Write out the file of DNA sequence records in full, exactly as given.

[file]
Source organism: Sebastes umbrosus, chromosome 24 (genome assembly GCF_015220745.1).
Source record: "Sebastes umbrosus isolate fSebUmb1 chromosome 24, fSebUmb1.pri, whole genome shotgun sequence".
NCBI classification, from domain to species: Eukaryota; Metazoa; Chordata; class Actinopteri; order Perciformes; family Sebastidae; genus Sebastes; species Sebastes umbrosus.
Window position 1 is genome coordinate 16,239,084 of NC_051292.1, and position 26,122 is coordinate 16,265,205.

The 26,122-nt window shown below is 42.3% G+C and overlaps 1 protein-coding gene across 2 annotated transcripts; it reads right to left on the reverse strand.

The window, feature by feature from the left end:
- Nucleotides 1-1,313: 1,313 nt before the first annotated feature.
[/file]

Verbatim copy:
Source organism: Sebastes umbrosus, chromosome 24 (genome assembly GCF_015220745.1).
Source record: "Sebastes umbrosus isolate fSebUmb1 chromosome 24, fSebUmb1.pri, whole genome shotgun sequence".
NCBI classification, from domain to species: Eukaryota; Metazoa; Chordata; class Actinopteri; order Perciformes; family Sebastidae; genus Sebastes; species Sebastes umbrosus.
Window position 1 is genome coordinate 16,239,084 of NC_051292.1, and position 26,122 is coordinate 16,265,205.

The 26,122-nt window shown below is 42.3% G+C and overlaps 1 protein-coding gene across 2 annotated transcripts; it reads right to left on the reverse strand.

The window, feature by feature from the left end:
- Nucleotides 1-1,313: 1,313 nt before the first annotated feature.